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#169916 10/19/07 09:53 PM
Joined: Mar 2004
Posts: 785
B
BigB Offline OP
Member
A street sign has two magnetic ballasts, 120 volts, total load of 8 amps. The run is 250 feet. When I do the math with #12 copper I get 112 volts at the load. Will low voltage affect ballast operation or ballast life?

Thanks..................B

Joined: Jun 2007
Posts: 301
J
Member
Assumming you are talking flourescent?

Provided your math is correct, (I did not calculate it), the output from the ballast will be relative to the input.
The lamps will operate sufficiently. The ballast is a XFMR. What goes in, is reflected by what goes out.
At lower voltages the lamps lose brightness. Since this is an outside application, temperature plays a major role in the brightness of the lamps.
I always recommend high output ballasts for outside use. At the lower voltage it may take some time for the lamps to achieve effective lighting. Even high output ballast's struggle in cold weather. If possible, leave the lights on 24-7.
I would run #10 copper.

Joined: Dec 2000
Posts: 4,289
Member
120 Volts @ 8 amps and 2 ballasts sounds like 400 Watt Metal Halides to me.

Advance recommends line voltage +-10%


Joined: Mar 2004
Posts: 785
B
BigB Offline OP
Member
No they are fluourescent. The sign maker told me it was about 8 amps. Don't know if they're HO. I just want to get my facts right when I give him a price for #12 and a price for #10.

Joined: Jun 2007
Posts: 301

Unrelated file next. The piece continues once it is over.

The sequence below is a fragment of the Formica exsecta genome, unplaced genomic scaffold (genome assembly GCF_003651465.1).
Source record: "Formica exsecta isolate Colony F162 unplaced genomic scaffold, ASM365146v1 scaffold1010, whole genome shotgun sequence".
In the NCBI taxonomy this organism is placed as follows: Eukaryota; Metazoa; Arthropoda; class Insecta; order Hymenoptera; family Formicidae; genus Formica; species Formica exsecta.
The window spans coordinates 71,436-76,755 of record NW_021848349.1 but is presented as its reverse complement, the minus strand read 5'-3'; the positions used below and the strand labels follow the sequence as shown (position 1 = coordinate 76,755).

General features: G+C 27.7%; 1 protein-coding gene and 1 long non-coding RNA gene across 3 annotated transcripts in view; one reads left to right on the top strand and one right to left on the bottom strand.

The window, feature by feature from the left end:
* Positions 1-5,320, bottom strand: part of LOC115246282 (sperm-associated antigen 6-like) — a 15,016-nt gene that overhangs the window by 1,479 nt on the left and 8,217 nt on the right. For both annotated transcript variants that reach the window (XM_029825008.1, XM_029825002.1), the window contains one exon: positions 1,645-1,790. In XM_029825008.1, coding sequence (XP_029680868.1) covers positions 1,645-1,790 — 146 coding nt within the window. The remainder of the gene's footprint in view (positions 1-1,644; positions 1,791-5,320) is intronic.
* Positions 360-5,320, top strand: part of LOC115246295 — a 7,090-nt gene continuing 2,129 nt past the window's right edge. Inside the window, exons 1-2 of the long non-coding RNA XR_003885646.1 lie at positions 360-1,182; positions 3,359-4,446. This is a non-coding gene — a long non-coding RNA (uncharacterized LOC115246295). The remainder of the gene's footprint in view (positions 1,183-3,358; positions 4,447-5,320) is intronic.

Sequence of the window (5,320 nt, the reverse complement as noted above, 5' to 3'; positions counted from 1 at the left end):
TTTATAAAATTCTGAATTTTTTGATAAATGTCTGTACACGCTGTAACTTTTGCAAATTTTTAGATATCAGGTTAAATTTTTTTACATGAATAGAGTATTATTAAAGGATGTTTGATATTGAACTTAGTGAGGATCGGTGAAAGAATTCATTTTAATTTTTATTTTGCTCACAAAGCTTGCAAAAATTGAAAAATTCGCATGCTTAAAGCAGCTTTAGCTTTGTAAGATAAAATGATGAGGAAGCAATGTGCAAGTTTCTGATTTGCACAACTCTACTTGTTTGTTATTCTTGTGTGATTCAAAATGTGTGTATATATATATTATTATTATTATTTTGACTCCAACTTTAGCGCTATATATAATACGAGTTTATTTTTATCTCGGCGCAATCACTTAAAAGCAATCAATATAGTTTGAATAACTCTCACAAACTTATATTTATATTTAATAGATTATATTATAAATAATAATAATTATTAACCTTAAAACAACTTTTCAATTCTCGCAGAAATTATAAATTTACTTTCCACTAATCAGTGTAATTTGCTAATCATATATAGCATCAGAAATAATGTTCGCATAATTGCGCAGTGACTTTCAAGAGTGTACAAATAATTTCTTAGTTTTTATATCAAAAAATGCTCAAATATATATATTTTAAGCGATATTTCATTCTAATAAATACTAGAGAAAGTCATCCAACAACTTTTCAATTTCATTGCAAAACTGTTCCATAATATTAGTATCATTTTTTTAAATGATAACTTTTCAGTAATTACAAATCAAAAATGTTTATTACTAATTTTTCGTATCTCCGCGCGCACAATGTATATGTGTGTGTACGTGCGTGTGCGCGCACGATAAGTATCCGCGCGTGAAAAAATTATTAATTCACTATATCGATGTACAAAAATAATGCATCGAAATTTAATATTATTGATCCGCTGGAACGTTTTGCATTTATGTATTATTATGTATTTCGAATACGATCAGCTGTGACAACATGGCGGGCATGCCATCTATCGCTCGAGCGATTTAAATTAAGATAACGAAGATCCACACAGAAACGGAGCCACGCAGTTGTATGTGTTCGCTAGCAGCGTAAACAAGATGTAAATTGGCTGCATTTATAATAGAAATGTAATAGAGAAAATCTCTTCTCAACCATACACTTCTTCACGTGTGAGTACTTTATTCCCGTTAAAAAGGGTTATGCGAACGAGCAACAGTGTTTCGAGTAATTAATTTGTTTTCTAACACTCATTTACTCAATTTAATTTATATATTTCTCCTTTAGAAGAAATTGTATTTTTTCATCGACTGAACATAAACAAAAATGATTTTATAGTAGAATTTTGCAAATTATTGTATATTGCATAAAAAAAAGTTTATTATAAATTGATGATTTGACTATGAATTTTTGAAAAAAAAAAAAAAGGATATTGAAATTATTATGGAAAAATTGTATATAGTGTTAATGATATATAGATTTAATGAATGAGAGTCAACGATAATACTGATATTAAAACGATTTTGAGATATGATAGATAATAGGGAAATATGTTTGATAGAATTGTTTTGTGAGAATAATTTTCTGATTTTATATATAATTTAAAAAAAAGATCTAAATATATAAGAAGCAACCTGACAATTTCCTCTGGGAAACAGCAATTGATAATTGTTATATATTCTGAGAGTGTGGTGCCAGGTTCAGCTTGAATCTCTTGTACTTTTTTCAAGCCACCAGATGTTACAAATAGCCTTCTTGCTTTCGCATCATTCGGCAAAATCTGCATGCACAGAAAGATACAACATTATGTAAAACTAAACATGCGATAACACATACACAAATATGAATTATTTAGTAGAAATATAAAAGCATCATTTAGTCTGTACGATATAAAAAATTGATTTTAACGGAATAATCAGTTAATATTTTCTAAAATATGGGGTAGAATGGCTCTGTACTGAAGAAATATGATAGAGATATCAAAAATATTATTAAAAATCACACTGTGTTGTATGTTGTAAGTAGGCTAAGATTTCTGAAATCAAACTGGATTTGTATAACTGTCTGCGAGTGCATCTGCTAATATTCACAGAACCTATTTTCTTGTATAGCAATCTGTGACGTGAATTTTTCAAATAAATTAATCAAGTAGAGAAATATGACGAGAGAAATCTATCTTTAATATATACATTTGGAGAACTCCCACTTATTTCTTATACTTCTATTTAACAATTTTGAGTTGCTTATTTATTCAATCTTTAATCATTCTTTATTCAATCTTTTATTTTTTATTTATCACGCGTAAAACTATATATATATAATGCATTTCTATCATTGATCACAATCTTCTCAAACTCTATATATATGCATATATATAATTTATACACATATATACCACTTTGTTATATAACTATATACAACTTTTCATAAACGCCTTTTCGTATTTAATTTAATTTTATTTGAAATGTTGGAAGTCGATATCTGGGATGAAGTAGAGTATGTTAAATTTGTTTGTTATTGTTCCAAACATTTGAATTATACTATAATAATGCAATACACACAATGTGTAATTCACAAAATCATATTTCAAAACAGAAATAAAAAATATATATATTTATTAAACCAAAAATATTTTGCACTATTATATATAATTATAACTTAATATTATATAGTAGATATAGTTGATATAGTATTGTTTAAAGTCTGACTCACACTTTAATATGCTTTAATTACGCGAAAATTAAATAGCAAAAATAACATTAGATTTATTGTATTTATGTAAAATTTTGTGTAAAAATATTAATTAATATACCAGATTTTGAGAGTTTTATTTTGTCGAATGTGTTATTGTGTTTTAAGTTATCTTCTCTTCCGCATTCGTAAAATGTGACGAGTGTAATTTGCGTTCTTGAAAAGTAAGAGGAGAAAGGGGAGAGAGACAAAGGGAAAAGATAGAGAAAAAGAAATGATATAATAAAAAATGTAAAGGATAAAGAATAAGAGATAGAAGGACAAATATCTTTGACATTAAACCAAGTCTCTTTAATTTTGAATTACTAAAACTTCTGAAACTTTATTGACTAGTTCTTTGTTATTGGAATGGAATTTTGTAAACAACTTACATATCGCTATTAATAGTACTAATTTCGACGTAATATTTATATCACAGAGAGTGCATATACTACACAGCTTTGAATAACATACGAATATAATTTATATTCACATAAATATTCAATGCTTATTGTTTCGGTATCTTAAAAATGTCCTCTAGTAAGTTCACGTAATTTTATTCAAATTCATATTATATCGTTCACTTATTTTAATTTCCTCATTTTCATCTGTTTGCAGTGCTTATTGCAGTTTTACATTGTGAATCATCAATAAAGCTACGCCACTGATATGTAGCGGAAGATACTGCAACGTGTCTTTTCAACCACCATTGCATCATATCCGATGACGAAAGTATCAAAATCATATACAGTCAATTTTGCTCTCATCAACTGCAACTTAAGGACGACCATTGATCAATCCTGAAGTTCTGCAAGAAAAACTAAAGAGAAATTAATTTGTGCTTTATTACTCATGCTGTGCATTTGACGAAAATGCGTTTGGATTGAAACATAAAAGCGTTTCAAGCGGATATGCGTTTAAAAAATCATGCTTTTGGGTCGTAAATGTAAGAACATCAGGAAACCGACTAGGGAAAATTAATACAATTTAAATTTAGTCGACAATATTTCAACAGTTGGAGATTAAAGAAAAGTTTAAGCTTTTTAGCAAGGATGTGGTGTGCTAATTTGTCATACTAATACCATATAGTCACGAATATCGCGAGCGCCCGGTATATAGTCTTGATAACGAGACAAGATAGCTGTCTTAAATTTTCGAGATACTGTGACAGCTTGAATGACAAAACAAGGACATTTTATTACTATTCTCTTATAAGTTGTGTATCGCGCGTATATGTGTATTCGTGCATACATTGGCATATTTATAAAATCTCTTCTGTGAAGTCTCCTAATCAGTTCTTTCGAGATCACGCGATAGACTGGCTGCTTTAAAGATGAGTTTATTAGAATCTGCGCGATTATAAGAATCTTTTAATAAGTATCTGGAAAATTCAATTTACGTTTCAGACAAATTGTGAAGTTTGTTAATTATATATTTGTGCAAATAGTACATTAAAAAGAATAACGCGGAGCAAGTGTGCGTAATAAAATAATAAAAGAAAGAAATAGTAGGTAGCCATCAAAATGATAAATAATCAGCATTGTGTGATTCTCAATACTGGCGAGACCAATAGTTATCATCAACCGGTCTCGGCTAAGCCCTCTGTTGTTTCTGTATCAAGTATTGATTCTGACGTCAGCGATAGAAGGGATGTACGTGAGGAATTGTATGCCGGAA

J
Member
I would use #10 for the quote and the job. This is a considerable distance.

Joined: Mar 2004
Posts: 785
B
BigB Offline OP
Member
Yes I was already thinking that, the cost is not that much more. It's great to be able to get advice from everyone especially when you are just a small fish. Thanks....B

Joined: Sep 2003
Posts: 650
W
Member
Have you considered a 12ga multi-wire branch circuit?

This would give a 3V drop if the supply is 208/120, and less than 2V if the supply is 120/240. This would be better performance than a 120V supply made with #10 conductors, and would have less total copper.

-Jon

Joined: Jun 2007
Posts: 301
J
Member
winnie....What is a "12ga multi-wire branch circuit"?
I am not sure what you mean.....John

Joined: Sep 2003
Posts: 650
W
Member
Sorry for being unclear.

Rather than running a 120V circuit consisting of a single ungrounded (hot) conductor and a single grounded (neutral) conductor, I am suggesting running two 120V circuits with a shared neutral, consisting of two ungrounded conductors from two different supply legs and a single grounded conductor. This is called a multi-wire branch circuit (MWBC), the benefits and issues of which are regularly debated. I am not saying that this _is_ the best circuit to use in this case, simply suggesting that it be considered.

In the ideal 'balanced' case, no current flows on the neutral, so that there is no voltage drop on the neutral. In the case of two legs from a three phase system, or in the case of harmonics, there will be voltage drop on the neutral, but it will be reduced from the single circuit case.

Rather than 8A on a single circuit, you have 4A on each of two circuits.

The net result is that the length of conductor over which you consider voltage drop is reduced, and the current flow causing the voltage drop is reduced. The benefit of the MWBC is so large in this case that the voltage drop is lower if you use 12ga conductors in this configuration than if you use 10ga conductors in a single circuit configuration.

4 #12 conductors contain less total copper than 3 #10 conductors. (Remember the EGC!) So the wire is probably less expensive even though you have more conductors.

The cost adder is that you need a double pole breaker, and double pole switches.

-Jon

Joined: Jun 2007
Posts: 301
J
Member
Thanks for the clarification winnie. Never would have crossed my mind. I learn something everyday. Thanks John


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